22 November 2016
A Day of Papers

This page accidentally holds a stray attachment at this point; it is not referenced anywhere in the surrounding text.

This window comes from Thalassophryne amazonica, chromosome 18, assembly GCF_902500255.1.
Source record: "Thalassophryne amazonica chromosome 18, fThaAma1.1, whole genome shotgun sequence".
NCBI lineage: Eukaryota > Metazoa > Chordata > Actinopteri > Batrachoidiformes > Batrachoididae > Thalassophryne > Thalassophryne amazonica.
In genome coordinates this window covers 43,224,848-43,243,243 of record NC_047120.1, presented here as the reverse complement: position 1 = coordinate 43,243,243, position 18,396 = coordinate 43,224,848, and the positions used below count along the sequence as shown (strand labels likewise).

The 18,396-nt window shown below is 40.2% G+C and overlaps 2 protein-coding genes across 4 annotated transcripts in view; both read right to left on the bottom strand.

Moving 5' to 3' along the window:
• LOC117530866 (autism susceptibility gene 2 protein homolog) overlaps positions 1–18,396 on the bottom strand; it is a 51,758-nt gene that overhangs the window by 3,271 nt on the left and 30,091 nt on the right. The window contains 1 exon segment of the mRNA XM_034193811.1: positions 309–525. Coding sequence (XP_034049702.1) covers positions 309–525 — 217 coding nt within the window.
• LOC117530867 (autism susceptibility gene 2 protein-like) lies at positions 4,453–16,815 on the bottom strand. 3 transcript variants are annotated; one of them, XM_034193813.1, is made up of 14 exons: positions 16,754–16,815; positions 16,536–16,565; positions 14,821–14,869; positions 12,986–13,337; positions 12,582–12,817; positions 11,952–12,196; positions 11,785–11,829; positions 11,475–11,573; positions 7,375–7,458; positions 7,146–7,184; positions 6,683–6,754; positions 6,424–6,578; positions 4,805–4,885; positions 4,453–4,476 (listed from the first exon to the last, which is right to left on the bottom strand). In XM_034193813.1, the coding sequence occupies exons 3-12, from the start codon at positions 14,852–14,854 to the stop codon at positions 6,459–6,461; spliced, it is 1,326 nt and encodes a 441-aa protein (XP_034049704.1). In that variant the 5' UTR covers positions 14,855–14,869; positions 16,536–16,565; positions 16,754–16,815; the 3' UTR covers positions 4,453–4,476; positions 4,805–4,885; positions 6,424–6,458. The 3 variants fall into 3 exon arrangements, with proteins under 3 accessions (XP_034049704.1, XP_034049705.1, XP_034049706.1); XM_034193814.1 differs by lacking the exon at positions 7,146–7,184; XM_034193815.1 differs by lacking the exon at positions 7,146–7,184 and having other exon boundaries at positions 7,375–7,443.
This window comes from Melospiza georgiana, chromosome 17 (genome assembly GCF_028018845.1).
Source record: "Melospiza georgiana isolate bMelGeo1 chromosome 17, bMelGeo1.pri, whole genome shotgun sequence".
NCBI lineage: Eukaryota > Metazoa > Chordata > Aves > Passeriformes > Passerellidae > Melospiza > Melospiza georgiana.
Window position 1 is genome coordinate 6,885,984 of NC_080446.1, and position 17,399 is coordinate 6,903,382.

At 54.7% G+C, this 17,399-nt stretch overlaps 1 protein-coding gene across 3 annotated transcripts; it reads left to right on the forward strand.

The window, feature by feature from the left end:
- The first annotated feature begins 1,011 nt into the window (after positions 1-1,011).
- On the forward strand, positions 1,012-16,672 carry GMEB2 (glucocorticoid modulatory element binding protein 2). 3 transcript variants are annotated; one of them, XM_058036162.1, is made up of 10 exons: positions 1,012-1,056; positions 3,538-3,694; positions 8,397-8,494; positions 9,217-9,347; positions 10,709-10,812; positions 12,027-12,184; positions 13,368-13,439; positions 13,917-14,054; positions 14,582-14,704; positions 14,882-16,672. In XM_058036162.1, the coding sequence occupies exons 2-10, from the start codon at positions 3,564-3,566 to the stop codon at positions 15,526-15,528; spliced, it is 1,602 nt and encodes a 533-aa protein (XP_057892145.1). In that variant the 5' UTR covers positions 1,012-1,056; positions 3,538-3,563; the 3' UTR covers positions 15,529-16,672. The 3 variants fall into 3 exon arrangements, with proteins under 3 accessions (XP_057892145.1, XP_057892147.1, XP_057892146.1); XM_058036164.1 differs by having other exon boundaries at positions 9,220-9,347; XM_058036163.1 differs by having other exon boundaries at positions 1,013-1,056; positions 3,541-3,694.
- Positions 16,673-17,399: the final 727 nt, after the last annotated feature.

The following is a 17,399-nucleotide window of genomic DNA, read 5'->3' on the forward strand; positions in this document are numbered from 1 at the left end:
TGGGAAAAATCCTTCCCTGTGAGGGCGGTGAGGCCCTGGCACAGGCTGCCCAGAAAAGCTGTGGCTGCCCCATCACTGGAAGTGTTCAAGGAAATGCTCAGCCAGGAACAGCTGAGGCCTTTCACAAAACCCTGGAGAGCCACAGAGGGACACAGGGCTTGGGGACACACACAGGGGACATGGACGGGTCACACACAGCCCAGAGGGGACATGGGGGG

Shastasaurus is a complex animal and because of the complexities associated with this giant marine reptile there have been a lot of different studies, descriptions, and research delving into the life, anatomy, and phylogeny of Shastasaurus. There are key papers that are more important than others, as is usually the case, that possess more information critical to better understanding of extinct taxa. In this case there are two papers describing potential (and debatable) species of Shastasaurus. These two species are from New Mexico and British Columbia respectively. New Mexico's species, S. altispinus is from the Upper Triassic and was described in 1989. The species from British Columbia, S. neoscapularis, was touted as the exemplar of the genus in 1994. However, since that time the five-plus species have been reassigned, redescribed, and only one sure species now exists (plus two still debated species: S. liangae of China and S. sikanniensis once known as Shonisaurus). A discussion of the implications of S. liangae's short snout and its placement in Shastasaurus was published in 2011. The only quality description of S. sikanniensis was penned under the name Shonisaurus sikanniensis; the animal was reassigned in the previous article about S. liangae and its short snout.